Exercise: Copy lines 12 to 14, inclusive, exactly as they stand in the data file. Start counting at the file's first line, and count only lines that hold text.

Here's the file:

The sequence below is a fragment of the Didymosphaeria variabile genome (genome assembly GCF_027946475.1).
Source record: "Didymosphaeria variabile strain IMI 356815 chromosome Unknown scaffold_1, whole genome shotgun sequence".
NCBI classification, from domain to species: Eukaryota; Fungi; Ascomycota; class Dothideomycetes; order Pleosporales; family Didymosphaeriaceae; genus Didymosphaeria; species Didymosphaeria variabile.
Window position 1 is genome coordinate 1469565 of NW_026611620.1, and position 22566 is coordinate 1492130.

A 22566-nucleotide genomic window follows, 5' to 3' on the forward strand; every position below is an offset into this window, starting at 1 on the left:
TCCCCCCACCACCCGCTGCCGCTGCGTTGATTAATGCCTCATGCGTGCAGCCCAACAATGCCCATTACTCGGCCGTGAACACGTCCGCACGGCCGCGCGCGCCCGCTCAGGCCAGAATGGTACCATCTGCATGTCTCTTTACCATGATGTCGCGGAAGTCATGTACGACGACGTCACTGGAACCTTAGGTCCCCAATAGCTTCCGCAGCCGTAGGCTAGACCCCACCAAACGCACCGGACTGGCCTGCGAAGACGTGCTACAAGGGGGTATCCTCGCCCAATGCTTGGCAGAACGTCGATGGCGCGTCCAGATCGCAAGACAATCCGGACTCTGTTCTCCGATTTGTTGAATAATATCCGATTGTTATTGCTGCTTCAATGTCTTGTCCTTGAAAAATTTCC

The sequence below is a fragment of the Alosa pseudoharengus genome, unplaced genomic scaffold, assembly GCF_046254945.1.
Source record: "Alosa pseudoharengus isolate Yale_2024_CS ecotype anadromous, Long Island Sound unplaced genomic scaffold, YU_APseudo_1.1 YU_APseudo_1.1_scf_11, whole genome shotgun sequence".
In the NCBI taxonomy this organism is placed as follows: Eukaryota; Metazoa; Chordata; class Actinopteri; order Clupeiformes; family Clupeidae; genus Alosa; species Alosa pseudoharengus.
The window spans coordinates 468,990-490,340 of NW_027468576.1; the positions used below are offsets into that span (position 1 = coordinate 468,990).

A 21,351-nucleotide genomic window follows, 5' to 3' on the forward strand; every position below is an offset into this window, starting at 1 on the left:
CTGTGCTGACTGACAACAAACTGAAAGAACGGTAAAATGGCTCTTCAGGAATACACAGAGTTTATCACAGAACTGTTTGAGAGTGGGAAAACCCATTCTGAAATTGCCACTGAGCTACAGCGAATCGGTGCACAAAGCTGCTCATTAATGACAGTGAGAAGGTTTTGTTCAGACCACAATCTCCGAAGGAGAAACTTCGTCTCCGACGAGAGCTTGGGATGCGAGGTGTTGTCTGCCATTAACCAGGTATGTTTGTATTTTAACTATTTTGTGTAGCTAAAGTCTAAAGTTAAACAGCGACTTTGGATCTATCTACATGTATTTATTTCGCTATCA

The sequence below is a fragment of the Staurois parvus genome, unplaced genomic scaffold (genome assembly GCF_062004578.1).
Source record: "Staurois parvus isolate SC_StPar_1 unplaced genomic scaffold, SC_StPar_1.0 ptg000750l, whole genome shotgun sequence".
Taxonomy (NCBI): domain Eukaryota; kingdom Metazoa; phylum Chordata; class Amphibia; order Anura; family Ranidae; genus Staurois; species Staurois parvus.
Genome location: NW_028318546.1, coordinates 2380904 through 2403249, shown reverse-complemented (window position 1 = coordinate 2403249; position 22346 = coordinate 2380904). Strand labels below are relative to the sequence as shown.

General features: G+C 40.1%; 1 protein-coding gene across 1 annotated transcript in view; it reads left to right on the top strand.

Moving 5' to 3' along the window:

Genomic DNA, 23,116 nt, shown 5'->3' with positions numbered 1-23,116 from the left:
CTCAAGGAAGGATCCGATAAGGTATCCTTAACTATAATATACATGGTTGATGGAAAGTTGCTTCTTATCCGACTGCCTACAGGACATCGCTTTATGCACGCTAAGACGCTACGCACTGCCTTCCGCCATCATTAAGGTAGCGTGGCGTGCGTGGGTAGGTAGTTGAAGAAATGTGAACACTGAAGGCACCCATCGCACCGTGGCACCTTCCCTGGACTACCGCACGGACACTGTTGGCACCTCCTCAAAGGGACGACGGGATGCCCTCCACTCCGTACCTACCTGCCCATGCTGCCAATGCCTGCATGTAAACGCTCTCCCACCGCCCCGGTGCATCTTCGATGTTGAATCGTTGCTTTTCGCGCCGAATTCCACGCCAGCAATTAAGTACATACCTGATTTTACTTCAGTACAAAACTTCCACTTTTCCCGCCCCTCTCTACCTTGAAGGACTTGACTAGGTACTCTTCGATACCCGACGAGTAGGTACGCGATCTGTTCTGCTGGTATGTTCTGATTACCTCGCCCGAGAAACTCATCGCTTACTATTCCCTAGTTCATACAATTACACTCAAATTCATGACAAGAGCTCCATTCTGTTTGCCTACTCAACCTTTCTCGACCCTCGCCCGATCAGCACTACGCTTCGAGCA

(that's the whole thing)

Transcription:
CTGTGCTGACTGACAACAAACTGAAAGAACGGTAAAATGGCTCTTCAGGAATACACAGAGTTTATCACAGAACTGTTTGAGAGTGGGAAAACCCATTCTGAAATTGCCACTGAGCTACAGCGAATCGGTGCACAAAGCTGCTCATTAATGACAGTGAGAAGGTTTTGTTCAGACCACAATCTCCGAAGGAGAAACTTCGTCTCCGACGAGAGCTTGGGATGCGAGGTGTTGTCTGCCATTAACCAGGTATGTTTGTATTTTAACTATTTTGTGTAGCTAAAGTCTAAAGTTAAACAGCGACTTTGGATCTATCTACATGTATTTATTTCGCTATCA

The sequence below is a fragment of the Staurois parvus genome, unplaced genomic scaffold (genome assembly GCF_062004578.1).
Source record: "Staurois parvus isolate SC_StPar_1 unplaced genomic scaffold, SC_StPar_1.0 ptg000750l, whole genome shotgun sequence".